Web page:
At a press conference last week, the National Association of Manufacturers (NAM), released a survey that showed OSHA's proposed ergonomics rule would burden small and medium manufacturers with an aggregate cost of $6.7 billion in the first year alone.
That figure is substantially higher than the $4.2 billion the agency estimates it will cost all of the nation's employers to comply with the regulation.
"Based on the survey results, it is obvious that the proposed ergonomics standard would impose an 'all cost no benefit' on small and medium manufacturers," said Patrick J. Cleary, NAM's vice president for human resource policy.
In addition to the survey, the NAM also sent a letter to OSHA Administrator Charles N. Jeffress, signed by 150 members with ergonomics programs in place, that said the proposed rule "would tie their hands and increase paperwork."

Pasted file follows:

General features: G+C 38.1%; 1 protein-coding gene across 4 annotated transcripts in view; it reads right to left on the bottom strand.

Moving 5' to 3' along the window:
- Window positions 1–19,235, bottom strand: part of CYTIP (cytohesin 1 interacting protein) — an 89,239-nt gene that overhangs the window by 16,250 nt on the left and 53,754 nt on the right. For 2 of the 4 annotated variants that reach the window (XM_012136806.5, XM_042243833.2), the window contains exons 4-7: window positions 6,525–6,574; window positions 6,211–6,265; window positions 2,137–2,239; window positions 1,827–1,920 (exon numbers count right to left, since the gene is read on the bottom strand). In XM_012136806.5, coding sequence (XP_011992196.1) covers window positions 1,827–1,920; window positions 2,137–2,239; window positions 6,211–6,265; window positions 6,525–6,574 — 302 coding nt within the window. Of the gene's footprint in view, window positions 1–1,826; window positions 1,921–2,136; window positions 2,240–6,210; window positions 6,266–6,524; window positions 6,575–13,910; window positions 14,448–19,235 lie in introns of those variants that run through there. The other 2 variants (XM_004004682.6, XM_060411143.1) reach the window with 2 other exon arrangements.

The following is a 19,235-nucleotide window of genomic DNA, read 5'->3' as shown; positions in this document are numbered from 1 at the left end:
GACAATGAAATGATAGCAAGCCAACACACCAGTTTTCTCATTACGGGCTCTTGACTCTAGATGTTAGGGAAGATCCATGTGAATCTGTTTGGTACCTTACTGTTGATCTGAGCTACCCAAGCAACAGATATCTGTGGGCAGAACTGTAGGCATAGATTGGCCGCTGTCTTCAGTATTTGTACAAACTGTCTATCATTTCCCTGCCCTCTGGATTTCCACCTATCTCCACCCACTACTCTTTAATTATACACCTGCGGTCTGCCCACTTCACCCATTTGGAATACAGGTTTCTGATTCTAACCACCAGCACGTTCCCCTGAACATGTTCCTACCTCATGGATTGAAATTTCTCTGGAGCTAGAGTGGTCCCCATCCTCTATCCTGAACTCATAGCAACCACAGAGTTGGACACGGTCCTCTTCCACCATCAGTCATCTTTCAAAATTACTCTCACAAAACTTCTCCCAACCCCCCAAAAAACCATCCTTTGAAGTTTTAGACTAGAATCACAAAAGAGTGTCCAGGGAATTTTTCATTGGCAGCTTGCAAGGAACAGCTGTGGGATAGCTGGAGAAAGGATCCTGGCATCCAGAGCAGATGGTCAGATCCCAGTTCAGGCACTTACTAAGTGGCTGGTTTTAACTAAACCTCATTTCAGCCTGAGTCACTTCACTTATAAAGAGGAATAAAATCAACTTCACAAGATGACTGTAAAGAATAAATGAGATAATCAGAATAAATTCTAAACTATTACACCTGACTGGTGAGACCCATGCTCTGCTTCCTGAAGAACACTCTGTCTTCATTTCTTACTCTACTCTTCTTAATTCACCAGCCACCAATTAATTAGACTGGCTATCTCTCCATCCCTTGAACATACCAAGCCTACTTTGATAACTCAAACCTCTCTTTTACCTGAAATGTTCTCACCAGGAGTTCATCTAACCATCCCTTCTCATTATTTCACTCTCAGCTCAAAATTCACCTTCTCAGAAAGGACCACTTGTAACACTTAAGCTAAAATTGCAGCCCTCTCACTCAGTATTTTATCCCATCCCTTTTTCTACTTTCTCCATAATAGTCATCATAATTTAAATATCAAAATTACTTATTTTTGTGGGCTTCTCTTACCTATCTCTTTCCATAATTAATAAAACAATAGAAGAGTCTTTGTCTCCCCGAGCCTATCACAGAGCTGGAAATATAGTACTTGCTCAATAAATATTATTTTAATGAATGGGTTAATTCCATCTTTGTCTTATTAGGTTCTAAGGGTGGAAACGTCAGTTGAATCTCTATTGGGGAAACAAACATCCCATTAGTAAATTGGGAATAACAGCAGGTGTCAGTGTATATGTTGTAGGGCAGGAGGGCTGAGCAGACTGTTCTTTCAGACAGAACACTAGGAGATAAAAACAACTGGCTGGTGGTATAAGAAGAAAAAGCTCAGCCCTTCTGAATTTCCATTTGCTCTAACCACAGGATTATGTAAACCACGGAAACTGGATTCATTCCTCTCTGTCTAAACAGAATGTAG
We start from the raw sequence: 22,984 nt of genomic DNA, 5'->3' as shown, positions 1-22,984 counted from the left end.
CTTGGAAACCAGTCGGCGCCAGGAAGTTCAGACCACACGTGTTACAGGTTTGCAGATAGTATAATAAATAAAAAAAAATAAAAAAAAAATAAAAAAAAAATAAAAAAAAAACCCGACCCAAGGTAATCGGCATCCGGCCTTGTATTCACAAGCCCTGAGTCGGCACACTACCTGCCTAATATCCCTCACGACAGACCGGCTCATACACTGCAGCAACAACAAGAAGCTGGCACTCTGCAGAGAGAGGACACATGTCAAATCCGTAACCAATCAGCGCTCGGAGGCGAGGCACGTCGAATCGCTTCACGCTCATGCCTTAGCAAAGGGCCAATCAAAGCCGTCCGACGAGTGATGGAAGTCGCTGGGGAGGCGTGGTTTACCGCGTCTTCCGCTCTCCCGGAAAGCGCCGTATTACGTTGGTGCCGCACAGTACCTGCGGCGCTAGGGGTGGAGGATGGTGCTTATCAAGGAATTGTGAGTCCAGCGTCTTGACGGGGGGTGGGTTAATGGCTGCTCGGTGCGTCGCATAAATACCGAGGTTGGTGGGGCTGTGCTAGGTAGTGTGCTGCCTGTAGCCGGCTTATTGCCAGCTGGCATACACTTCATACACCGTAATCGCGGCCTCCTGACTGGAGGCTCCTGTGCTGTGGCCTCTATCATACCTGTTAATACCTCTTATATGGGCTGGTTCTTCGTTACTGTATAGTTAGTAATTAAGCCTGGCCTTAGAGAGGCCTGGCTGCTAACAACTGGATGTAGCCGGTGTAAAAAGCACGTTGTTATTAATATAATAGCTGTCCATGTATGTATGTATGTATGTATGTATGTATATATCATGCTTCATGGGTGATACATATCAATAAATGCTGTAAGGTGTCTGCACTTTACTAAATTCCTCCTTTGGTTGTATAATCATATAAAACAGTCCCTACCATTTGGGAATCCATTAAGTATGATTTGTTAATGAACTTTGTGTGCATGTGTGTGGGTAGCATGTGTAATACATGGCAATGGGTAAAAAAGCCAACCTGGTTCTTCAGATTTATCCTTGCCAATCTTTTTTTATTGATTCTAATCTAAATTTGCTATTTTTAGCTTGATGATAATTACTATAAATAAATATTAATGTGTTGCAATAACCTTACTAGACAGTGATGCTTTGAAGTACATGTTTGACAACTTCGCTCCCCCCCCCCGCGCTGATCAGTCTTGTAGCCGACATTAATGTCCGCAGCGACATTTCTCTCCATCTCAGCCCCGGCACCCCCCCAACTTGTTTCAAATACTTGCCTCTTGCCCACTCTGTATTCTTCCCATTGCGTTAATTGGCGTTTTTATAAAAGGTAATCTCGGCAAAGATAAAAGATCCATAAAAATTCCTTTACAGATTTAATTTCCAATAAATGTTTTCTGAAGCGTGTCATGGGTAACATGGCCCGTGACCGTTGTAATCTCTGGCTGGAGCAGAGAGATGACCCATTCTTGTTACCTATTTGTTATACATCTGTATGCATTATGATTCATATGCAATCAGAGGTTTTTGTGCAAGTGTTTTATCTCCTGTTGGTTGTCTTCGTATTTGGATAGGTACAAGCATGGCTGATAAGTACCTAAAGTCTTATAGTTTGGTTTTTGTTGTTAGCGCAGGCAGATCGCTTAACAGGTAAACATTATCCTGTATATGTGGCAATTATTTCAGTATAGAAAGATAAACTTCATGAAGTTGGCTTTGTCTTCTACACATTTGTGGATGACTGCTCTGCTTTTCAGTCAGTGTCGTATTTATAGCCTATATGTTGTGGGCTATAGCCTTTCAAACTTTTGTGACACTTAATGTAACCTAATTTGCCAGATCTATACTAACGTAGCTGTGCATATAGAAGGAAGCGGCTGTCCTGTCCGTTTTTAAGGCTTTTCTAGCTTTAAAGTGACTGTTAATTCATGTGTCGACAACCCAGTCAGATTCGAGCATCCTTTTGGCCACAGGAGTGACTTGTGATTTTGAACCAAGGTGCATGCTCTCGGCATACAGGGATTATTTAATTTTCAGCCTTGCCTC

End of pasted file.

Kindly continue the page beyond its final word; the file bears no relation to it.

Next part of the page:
"One small company with 20 employees stated OSHA's rule would financially cripple their operation -- it would be out of business within three months," noted Cleary. "Our survey showed an average cost of $781 per employee. That's money that could help pay for employee training, health insurance and other benefits."
That figure represents the total cost of setting up and managing an ergonomics program in accordance with the OSHA standard -- from redesigning work stations to compensating workers while they recover from musculoskeletal disorders.
Also on hand for the release of the survey was Rep. Cass Ballenger, R-N.C., chairman of the House Education and the Workforce Subcommittee on Workforce Protections.
Ballenger recounted that the House last year passed a bill (H.R. 987) to slow the rulemaking until a congressionally funded study of the issue is completed in 2001.
However, the Senate never voted on a companion bill, and the Clinton administration vowed to veto any limitation even if a bill was passed.
Cleary thanked Ballenger for his leadership in Congress by saying, "American workers should applaud Rep. Ballenger for being faithful in monitoring and protecting them from OSHA."
"Our joint skepticism was recently iterated by NAM membership in the National Manufacturing Week Survey where NAM members picked OSHA as the most difficult federal agency to deal with on regulatory issues," said Cleary.
For a copy of the NAM survey or the letter on the ergonomics proposal, visit www.nam.org.